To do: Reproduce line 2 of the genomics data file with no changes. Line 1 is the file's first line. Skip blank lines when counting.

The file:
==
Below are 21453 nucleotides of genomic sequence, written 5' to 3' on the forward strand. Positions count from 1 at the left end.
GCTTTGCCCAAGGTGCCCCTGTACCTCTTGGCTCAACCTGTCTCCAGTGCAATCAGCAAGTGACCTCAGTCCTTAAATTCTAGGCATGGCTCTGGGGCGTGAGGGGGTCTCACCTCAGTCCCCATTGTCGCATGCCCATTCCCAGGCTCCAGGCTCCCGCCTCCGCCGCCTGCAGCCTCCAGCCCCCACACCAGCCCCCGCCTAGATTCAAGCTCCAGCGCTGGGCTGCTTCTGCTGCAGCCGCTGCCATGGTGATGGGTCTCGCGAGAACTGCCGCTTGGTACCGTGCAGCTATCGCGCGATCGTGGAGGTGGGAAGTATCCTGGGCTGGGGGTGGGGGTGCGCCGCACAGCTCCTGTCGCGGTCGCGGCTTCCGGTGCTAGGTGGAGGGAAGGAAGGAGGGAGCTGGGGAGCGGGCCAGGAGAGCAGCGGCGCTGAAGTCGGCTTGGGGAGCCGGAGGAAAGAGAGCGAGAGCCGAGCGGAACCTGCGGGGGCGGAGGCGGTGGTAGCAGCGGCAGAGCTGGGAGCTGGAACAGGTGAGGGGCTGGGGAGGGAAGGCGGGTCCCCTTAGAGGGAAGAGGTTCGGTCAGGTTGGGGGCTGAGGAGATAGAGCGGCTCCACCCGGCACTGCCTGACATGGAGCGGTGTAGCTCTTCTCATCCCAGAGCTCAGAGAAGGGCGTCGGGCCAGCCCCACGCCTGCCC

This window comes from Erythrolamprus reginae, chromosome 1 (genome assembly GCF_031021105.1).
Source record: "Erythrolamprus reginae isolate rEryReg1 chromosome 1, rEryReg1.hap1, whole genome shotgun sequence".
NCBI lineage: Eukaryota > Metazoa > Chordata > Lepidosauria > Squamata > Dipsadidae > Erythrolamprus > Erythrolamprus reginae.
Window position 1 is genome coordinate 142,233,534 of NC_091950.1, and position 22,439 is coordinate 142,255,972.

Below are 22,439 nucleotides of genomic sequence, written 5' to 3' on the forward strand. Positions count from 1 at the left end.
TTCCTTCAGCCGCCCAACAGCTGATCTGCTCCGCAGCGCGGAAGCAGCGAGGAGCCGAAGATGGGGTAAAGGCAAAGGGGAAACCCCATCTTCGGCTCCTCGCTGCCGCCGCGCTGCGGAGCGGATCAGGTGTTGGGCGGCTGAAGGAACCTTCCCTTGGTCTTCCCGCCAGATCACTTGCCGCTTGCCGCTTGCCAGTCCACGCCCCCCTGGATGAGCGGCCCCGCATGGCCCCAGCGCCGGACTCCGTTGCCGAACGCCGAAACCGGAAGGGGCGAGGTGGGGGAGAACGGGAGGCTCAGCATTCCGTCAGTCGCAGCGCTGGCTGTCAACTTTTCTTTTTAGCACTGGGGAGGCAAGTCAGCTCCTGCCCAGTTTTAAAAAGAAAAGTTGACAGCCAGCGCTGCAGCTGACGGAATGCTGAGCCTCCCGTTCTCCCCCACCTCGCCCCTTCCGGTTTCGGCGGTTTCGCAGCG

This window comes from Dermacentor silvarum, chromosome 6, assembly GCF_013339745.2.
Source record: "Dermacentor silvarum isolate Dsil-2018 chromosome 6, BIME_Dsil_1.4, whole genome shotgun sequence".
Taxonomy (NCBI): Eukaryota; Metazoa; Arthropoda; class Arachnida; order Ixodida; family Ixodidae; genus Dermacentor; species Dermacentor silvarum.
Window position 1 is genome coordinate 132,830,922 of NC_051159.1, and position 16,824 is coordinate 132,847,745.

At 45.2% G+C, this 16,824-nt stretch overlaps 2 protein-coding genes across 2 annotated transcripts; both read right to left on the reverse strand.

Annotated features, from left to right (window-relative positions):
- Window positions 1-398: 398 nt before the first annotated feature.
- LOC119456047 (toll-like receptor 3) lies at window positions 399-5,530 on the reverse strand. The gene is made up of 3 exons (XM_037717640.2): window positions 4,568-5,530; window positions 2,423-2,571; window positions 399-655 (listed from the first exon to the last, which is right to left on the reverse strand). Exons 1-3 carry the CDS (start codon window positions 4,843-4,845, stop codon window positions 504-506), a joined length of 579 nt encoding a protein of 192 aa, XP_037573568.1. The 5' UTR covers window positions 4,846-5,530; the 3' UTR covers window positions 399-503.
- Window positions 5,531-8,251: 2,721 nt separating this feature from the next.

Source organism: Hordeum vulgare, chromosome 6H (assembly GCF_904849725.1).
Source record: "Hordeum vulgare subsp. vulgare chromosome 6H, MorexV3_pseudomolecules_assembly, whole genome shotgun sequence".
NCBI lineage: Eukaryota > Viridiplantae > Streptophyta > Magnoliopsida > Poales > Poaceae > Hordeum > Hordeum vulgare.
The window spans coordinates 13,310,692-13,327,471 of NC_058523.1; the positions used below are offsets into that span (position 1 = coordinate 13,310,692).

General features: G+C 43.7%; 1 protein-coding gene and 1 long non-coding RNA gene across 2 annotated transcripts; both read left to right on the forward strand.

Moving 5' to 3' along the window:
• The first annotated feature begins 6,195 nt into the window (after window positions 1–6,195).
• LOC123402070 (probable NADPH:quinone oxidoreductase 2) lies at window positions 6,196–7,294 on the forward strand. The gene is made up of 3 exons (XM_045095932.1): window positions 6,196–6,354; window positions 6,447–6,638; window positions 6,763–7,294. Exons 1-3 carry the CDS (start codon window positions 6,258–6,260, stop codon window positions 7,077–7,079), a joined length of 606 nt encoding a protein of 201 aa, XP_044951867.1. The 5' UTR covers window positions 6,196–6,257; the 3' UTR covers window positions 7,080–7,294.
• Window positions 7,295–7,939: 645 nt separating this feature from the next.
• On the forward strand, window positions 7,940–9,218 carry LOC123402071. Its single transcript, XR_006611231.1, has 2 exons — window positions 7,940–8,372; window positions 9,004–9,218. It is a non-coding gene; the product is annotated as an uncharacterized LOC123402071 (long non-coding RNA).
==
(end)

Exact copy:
GCTTTGCCCAAGGTGCCCCTGTACCTCTTGGCTCAACCTGTCTCCAGTGCAATCAGCAAGTGACCTCAGTCCTTAAATTCTAGGCATGGCTCTGGGGCGTGAGGGGGTCTCACCTCAGTCCCCATTGTCGCATGCCCATTCCCAGGCTCCAGGCTCCCGCCTCCGCCGCCTGCAGCCTCCAGCCCCCACACCAGCCCCCGCCTAGATTCAAGCTCCAGCGCTGGGCTGCTTCTGCTGCAGCCGCTGCCATGGTGATGGGTCTCGCGAGAACTGCCGCTTGGTACCGTGCAGCTATCGCGCGATCGTGGAGGTGGGAAGTATCCTGGGCTGGGGGTGGGGGTGCGCCGCACAGCTCCTGTCGCGGTCGCGGCTTCCGGTGCTAGGTGGAGGGAAGGAAGGAGGGAGCTGGGGAGCGGGCCAGGAGAGCAGCGGCGCTGAAGTCGGCTTGGGGAGCCGGAGGAAAGAGAGCGAGAGCCGAGCGGAACCTGCGGGGGCGGAGGCGGTGGTAGCAGCGGCAGAGCTGGGAGCTGGAACAGGTGAGGGGCTGGGGAGGGAAGGCGGGTCCCCTTAGAGGGAAGAGGTTCGGTCAGGTTGGGGGCTGAGGAGATAGAGCGGCTCCACCCGGCACTGCCTGACATGGAGCGGTGTAGCTCTTCTCATCCCAGAGCTCAGAGAAGGGCGTCGGGCCAGCCCCACGCCTGCCC